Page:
Why electric cars are already cheaper than internal combustion vehicles

Three years.

That’s all it will take.

Even less than that, in fact.

According to Volvo CEO Jim Rowan, by 2025 electric vehicles will reach price parity with internal combustion vehicles.

This is not surprising, as prices for electric vehicles have fallen over the past 10 years or so, while battery production prices have fallen by almost 90%, according to Bloomberg.

That being said, for the first time in over a decade, battery prices have increased slightly in 2022.

Researchers from Bloomberg expect to see the average battery pack go up to $135/kWh this year. In order to reach this point of price parity with internal combustion vehicles, this price must fall to $100/kWh.

It has been estimated that battery prices will fall to $92/kWh by 2024. Now that is unlikely to happen before 2025 or 2026, depending on supply chain tensions.

Yet the EV segment continues to benefit from increased consumer demand, and despite a short-term increase in battery prices, the long-term outlook remains the same: EVs will experience price parity with internal combustion vehicles before 2030.

And that doesn’t even include consumer savings directly related to operational costs.

Electric vehicles are already winning on price

The obvious cost savings right off the bat are fuel costs.

Generally speaking, “refueling” an electric vehicle costs about 3.5 times less than refueling an internal combustion vehicle, although this largely depends on where you live and the price you pay for electricity.

Either way, EV drivers save a good amount of money on fuel costs.

According to the Federal Highway Administration, American commuters travel an average of 14,263 miles per year.

Today, we pay an average of about $3.77 per gallon, with an average passenger car fuel mileage of about 24 miles per gallon. That means the average American commuter spends about $2,240 a year on gas, or $18,000 over eight years (the average length of time most American car owners keep their car before buying a new one).

Using the same number of miles traveled, the average American commuter using an electric car will spend about $640 per year on electricity, or $5,120 over an eight-year period.

Total fuel savings over eight years is $12,880.

Then count on repair and maintenance costs, which are much lower with electric vehicles because there are just fewer moving parts. No oil or spark plug replacements, longer lasting brakes, etc.

According consumer reports, EV drivers save an average of $4,600 on repair and maintenance costs alone. Add that to the savings of $12,880 in fuel costs, and the total savings comes to $17,480. That’s not trivial, and now there’s a new electric car about to hit the market that could eliminate fuel costs altogether.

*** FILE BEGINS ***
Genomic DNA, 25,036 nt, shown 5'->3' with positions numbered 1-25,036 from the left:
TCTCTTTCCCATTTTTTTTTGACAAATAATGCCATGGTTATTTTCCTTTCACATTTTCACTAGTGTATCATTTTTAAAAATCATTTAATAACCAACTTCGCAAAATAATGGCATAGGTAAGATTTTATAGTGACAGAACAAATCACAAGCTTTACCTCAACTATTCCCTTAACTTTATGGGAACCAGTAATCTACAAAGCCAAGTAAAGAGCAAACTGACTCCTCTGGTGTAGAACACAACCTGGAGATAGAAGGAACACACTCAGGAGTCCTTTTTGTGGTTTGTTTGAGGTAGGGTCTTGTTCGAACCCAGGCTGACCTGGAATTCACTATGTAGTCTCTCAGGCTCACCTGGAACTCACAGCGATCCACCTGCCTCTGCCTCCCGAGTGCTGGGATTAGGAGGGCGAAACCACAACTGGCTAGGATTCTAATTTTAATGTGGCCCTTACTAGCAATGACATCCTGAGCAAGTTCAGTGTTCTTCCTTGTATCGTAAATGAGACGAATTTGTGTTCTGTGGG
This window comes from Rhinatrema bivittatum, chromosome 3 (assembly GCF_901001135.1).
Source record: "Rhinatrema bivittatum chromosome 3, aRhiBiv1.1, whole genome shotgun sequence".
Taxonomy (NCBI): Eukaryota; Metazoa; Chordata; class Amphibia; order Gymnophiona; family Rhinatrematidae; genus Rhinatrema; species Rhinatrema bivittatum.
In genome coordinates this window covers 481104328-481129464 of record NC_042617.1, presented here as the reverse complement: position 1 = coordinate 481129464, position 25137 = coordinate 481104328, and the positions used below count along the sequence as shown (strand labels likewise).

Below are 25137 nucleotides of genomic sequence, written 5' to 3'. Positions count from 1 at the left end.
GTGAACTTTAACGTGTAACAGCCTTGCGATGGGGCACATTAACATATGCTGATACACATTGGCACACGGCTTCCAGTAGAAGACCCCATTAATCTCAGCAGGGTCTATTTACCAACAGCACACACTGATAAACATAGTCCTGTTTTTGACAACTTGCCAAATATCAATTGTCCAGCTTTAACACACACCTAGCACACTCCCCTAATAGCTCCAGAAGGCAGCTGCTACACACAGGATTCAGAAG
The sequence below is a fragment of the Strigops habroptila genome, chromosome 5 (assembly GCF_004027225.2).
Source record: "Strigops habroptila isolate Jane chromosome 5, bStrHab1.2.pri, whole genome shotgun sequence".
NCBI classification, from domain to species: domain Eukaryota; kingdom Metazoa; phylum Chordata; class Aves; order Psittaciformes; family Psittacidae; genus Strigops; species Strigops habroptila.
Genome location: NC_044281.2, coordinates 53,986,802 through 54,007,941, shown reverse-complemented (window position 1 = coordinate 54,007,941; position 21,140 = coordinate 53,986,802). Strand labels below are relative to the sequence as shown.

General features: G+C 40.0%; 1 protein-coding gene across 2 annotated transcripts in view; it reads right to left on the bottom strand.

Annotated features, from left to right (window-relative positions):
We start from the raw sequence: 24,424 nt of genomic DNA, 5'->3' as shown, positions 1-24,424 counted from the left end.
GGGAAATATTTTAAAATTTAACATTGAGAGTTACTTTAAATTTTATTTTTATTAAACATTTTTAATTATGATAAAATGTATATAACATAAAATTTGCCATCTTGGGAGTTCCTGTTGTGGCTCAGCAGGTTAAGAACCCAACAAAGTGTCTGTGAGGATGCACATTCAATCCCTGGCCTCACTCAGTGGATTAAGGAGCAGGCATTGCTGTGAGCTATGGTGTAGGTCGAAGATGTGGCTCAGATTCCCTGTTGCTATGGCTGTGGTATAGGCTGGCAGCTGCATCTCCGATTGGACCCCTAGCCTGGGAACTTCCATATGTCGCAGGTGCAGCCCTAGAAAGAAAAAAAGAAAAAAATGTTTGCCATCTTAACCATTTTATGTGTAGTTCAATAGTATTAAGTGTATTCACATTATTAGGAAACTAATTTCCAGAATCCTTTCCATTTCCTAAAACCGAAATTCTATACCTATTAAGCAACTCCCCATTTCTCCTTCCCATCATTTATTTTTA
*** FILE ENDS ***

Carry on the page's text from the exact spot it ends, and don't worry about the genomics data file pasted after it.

This electric car doesn’t even need to be plugged in

If you’re a regular reader of these pages, you may have heard me talk about this before: a new electric car that has solar cells built into the body of the vehicle.

With these solar cells, the vehicle can be charged directly from the sun. And while you only get about 22 miles of range from these solar cells, by 2030 that number could more than double, which would more than meet the daily needs of more than 70% of all American drivers.

With a fully solar-powered electric vehicle (used for daily commuting), “fuel” costs could be eliminated entirely, bringing the total savings of electric car ownership to $22,600.

Oh, and by the way, this solar-powered electric vehicle is expected to cost around $31,000.

Deduct that $22,600 in fuel, maintenance, and repair costs, and you now have $8,400 to buy, run, and maintain this vehicle for eight years.

To put that into perspective, such a vehicle could end up costing you less than $90 per month to own and operate. Contrast that with the average car loan payment, which is about $600 a month, according to Bankrate — and that $600 does NOT cover fuel and maintenance.

To say that this new solar-powered vehicle is a game-changer would be an understatement.

While Tesla (NASDAQ:TSLA) has certainly been a game-changer when it comes to electric vehicles, producing an affordable electric vehicle that will ultimately cost you nothing to charge is the next game changer in the evolution of electric cars.

And make no mistake: the company behind it, which owns the technology, is going to significantly disrupt the entire passenger vehicle market. Without a doubt, it’s a Model-T moment, and you better believe we’re looking to make a lot of money with this thing.

That’s why I prepared this short presentation about this new solar-powered electric car and the company that makes it.

You can actually buy shares of it right now.

I specify that the production should start next year. Once that happens, it’s off to the races.

In other words, to get the most bang for your buck, you’ll need to get in now.

Incidentally, this company already has over 22,000 pre-orders (over $600 million in pre-orders) and they keep coming.

I’ve said it before, and I’ll say it again: It’s a Model-T moment, and unless you hate money, you should definitely have this stock. on your radar.

Towards a new way of life and a new generation of wealth…

Jeff Siegel

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Jeff is the founder and editor of Green Chip Stocks. To learn more about Jeff, visit his publisher’s page.


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